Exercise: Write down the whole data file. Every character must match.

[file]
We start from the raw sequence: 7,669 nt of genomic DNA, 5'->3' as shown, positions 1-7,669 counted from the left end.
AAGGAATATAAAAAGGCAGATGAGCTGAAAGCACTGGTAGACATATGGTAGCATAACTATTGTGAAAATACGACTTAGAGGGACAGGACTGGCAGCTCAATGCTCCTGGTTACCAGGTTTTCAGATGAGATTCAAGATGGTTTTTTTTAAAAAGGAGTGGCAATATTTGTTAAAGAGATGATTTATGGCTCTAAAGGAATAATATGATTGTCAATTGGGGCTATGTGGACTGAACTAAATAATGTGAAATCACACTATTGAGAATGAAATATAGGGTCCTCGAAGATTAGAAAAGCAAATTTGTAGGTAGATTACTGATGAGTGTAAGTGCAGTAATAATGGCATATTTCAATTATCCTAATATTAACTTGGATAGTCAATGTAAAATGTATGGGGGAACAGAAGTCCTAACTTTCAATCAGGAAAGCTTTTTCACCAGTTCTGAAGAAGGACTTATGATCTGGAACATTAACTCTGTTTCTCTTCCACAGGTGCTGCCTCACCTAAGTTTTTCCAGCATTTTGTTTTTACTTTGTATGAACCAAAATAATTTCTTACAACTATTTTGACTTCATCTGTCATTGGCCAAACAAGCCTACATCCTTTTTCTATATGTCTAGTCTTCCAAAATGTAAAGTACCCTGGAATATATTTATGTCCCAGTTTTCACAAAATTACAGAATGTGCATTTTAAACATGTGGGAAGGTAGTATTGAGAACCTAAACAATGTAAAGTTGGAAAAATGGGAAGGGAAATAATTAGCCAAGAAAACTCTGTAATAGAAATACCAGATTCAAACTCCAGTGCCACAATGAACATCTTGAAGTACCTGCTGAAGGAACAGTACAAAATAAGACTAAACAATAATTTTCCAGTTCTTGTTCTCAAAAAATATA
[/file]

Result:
We start from the raw sequence: 7,669 nt of genomic DNA, 5'->3' as shown, positions 1-7,669 counted from the left end.
AAGGAATATAAAAAGGCAGATGAGCTGAAAGCACTGGTAGACATATGGTAGCATAACTATTGTGAAAATACGACTTAGAGGGACAGGACTGGCAGCTCAATGCTCCTGGTTACCAGGTTTTCAGATGAGATTCAAGATGGTTTTTTTTAAAAAGGAGTGGCAATATTTGTTAAAGAGATGATTTATGGCTCTAAAGGAATAATATGATTGTCAATTGGGGCTATGTGGACTGAACTAAATAATGTGAAATCACACTATTGAGAATGAAATATAGGGTCCTCGAAGATTAGAAAAGCAAATTTGTAGGTAGATTACTGATGAGTGTAAGTGCAGTAATAATGGCATATTTCAATTATCCTAATATTAACTTGGATAGTCAATGTAAAATGTATGGGGGAACAGAAGTCCTAACTTTCAATCAGGAAAGCTTTTTCACCAGTTCTGAAGAAGGACTTATGATCTGGAACATTAACTCTGTTTCTCTTCCACAGGTGCTGCCTCACCTAAGTTTTTCCAGCATTTTGTTTTTACTTTGTATGAACCAAAATAATTTCTTACAACTATTTTGACTTCATCTGTCATTGGCCAAACAAGCCTACATCCTTTTTCTATATGTCTAGTCTTCCAAAATGTAAAGTACCCTGGAATATATTTATGTCCCAGTTTTCACAAAATTACAGAATGTGCATTTTAAACATGTGGGAAGGTAGTATTGAGAACCTAAACAATGTAAAGTTGGAAAAATGGGAAGGGAAATAATTAGCCAAGAAAACTCTGTAATAGAAATACCAGATTCAAACTCCAGTGCCACAATGAACATCTTGAAGTACCTGCTGAAGGAACAGTACAAAATAAGACTAAACAATAATTTTCCAGTTCTTGTTCTCAAAAAATATA